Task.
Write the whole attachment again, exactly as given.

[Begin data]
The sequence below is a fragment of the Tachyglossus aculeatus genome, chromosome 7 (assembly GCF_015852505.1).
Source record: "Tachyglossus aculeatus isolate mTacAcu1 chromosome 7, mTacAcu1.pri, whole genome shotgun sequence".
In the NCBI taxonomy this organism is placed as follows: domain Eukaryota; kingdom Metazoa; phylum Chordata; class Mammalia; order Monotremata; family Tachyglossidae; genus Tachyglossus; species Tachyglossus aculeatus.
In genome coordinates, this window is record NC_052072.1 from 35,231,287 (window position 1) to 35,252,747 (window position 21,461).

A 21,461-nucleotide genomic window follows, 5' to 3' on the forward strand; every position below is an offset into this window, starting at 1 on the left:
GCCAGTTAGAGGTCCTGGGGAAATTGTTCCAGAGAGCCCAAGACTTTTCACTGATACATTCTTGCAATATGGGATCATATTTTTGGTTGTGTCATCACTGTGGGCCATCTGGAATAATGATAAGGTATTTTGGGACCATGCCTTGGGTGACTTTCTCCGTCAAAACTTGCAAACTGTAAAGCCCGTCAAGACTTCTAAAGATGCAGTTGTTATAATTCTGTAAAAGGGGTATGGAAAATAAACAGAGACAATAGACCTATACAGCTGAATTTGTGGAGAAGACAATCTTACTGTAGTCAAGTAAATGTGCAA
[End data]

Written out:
The sequence below is a fragment of the Tachyglossus aculeatus genome, chromosome 7 (assembly GCF_015852505.1).
Source record: "Tachyglossus aculeatus isolate mTacAcu1 chromosome 7, mTacAcu1.pri, whole genome shotgun sequence".
In the NCBI taxonomy this organism is placed as follows: domain Eukaryota; kingdom Metazoa; phylum Chordata; class Mammalia; order Monotremata; family Tachyglossidae; genus Tachyglossus; species Tachyglossus aculeatus.
In genome coordinates, this window is record NC_052072.1 from 35,231,287 (window position 1) to 35,252,747 (window position 21,461).

A 21,461-nucleotide genomic window follows, 5' to 3' on the forward strand; every position below is an offset into this window, starting at 1 on the left:
GCCAGTTAGAGGTCCTGGGGAAATTGTTCCAGAGAGCCCAAGACTTTTCACTGATACATTCTTGCAATATGGGATCATATTTTTGGTTGTGTCATCACTGTGGGCCATCTGGAATAATGATAAGGTATTTTGGGACCATGCCTTGGGTGACTTTCTCCGTCAAAACTTGCAAACTGTAAAGCCCGTCAAGACTTCTAAAGATGCAGTTGTTATAATTCTGTAAAAGGGGTATGGAAAATAAACAGAGACAATAGACCTATACAGCTGAATTTGTGGAGAAGACAATCTTACTGTAGTCAAGTAAATGTGCAA